The first stop I had to make was at the Mall. I noticed right away the piped in music. I though to myself, “No silence allowed here.” Many of the stores had such large, graphic ads plastered across their storefronts that 20 years ago you would have only found in a PlayBoy magazine! I see families strolling together right past these ads, totally oblivious. Every store seems to have its own music blaring. “Who can think straight in this mess,” I wonder to myself.

I had to stop for gas next. As I turn on the pump, up pops a television screen and loud advertnewsment? As far as I can tell, there is no way to turn it off. “Wow,” I think to myself, “I cannot even fill up my car with gas without being bombarded by this junk.”

Finally, I get to the mechanic for an oil change. I have to wait in a lobby. You guessed correctly–giant screen television blaring away. I spy the remote. No one else is around. I pick it up and turn off the television. Out of nowhere, an employee appears. “Oh no, the television is broken,” he says. I explain that I chose to turn it off. The look on his face said everything. Apparently, turning off the television is forbidden or just plain odd. Since no one else was there, he allowed it. As soon as my car was ready, and I was backing out of the parking spot, I noticed him heading over to turn the television back on.

What happened to good old-fashioned conversation? What happened to clear thinking? What happened to ‘silence is golden’? Apparently, it got eaten by the media monster! And no one seems to have noticed or cared.

Are you a human being or a human doing?

I’ve been getting a lot of calls lately from close friends, family members and even acquaintances that have an overwhelming need to vent. These calls or conversations last at least an hour or two. If I had to group these conversations into a category, I would name them “mid-life discontent” or something of that nature. I have listened to both men and women who range in age from late 30s to early 50s.

I am a pretty good listener. I really try to understand their perspective. I also try to imagine the other person’s perspective, too. Often times, after listening for a long, long time, what I suggest is not what they want to hear. Why? Because usually it is true and it is hard to do. Believe me, I know this to be true because I have good friends who will listen to me and suggest the wise course, which I sometimes do not want to take!

I called these conversations “mid-life discontent” because my callers are usually not happy about a situation in their lives. Sometimes, it is a result of their choices. Other times, it is a result of their spouse’s choices. Often times, it is because they chose to act before seeking wise counsel or discerning God’s will. In our hurry-up-and-go world full of messages of instant gratification, slowing down and listening and pondering the right choice is not even considered. It seems that we have taken in the lie that we should always be “doing” something versus “being” someone.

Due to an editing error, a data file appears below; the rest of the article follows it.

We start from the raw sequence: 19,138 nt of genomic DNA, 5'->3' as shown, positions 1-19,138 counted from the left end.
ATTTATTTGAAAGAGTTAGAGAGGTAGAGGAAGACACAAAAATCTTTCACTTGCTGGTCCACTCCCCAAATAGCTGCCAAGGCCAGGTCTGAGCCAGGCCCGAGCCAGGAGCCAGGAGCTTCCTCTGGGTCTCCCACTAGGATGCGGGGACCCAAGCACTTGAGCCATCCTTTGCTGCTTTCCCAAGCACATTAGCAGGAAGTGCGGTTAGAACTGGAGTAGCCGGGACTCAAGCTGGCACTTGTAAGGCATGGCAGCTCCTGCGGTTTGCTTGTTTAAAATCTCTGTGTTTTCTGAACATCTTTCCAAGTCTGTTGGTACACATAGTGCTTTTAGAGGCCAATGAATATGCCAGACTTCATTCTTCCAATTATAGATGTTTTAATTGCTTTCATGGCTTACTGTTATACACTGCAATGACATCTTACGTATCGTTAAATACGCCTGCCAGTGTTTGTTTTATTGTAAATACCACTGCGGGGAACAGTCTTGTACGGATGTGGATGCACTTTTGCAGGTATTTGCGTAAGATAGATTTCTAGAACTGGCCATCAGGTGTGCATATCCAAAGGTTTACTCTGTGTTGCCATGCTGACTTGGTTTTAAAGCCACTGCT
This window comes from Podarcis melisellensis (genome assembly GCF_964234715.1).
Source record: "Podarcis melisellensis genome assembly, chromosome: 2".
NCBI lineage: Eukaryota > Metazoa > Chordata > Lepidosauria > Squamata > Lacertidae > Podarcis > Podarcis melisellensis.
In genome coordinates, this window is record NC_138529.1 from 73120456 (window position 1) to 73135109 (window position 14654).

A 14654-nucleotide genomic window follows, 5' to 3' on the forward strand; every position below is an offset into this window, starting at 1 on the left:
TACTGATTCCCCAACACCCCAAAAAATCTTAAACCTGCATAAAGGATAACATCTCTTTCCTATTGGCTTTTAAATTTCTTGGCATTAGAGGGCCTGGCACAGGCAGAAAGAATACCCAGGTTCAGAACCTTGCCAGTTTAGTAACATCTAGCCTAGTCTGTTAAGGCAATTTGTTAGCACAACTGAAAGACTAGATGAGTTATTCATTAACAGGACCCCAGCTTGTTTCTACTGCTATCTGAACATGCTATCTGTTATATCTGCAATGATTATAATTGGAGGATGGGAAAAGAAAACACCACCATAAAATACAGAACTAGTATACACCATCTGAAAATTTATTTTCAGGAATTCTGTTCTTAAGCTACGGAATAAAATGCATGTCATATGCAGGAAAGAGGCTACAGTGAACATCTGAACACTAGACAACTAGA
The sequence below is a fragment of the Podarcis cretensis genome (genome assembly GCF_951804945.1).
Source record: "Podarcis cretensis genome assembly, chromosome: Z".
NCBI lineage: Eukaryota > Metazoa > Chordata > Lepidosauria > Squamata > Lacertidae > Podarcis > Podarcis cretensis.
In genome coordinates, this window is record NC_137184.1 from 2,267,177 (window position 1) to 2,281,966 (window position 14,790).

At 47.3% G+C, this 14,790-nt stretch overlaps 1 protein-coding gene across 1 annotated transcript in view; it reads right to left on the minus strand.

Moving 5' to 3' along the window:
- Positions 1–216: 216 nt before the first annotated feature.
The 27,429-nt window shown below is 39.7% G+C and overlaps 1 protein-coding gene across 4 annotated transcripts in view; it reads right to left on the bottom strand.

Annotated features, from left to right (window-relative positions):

I work really hard to be a human “being”. I try not to rush ahead to solve a problem or to accomplish my own game plan before listening and discerning. Sometimes, I am accused of being “lazy” or not being open to a change. That is not so! If only the accusers understood how much self-control it takes for me to slow down, listen and wait!!! It is not in my nature to do these things. It has taken considerable prayer and change for me to get to this point. I like to “do” just as much as anyone, but I have learned the hard way that “being” is much better than “doing.” So, even when I am being confronted for my lack of “doing”, I fall back on prayer and listen to God’s will. It has served me much, much better than my old human “doing”…Now, if I could just get more people to try it!

 

A two-year-old lost in the woods

I have a bad habit of filling my day way too full. My view of time is totally unrealistic. A task that takes an hour, I seem to think takes about 15 minutes. I tell you this as a background for my next story.

I had exactly 1 hour. It was to be both my lunch break and my chosen time to mow the lawn. At this stage, we didn’t own a riding lawn mower, but thankfully we had a self-propelled push mower. (In college, I actually used a hand mower with no engine at all, the real oldie kind.) The only problem was that it was very hard for this delicate gal to start our mower. I don’t exactly have great arm strength!

So, I gobbled down a quick sandwich and headed to the yard. It took me at least 10 minutes to get the mower started and I was already sweaty. Our yard loomed quite large at that moment. I started mowing in rows, back and forth, back and forth, praying as I went, “Please God, let me get this finished. You know that it is supposed to rain this afternoon. I promised to have this done. I have a meeting that I have to be ready for and I really just need this all to work.”